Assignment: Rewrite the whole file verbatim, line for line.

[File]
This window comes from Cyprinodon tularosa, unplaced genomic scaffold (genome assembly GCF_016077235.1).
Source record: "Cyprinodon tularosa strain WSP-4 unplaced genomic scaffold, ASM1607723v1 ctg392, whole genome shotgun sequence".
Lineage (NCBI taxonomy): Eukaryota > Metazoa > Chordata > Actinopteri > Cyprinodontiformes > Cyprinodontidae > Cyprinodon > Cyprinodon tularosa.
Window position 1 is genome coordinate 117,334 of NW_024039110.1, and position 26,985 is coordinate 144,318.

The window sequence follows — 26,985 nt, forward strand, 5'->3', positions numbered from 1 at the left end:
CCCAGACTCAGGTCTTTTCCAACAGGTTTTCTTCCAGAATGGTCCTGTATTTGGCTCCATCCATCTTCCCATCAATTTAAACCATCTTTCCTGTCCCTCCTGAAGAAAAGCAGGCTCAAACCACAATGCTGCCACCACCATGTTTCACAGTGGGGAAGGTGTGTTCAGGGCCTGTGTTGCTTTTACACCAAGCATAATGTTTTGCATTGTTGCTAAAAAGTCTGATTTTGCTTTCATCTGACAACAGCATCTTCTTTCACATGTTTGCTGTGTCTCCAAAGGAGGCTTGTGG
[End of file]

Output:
This window comes from Cyprinodon tularosa, unplaced genomic scaffold (genome assembly GCF_016077235.1).
Source record: "Cyprinodon tularosa strain WSP-4 unplaced genomic scaffold, ASM1607723v1 ctg392, whole genome shotgun sequence".
Lineage (NCBI taxonomy): Eukaryota > Metazoa > Chordata > Actinopteri > Cyprinodontiformes > Cyprinodontidae > Cyprinodon > Cyprinodon tularosa.
Window position 1 is genome coordinate 117,334 of NW_024039110.1, and position 26,985 is coordinate 144,318.

The window sequence follows — 26,985 nt, forward strand, 5'->3', positions numbered from 1 at the left end:
CCCAGACTCAGGTCTTTTCCAACAGGTTTTCTTCCAGAATGGTCCTGTATTTGGCTCCATCCATCTTCCCATCAATTTAAACCATCTTTCCTGTCCCTCCTGAAGAAAAGCAGGCTCAAACCACAATGCTGCCACCACCATGTTTCACAGTGGGGAAGGTGTGTTCAGGGCCTGTGTTGCTTTTACACCAAGCATAATGTTTTGCATTGTTGCTAAAAAGTCTGATTTTGCTTTCATCTGACAACAGCATCTTCTTTCACATGTTTGCTGTGTCTCCAAAGGAGGCTTGTGG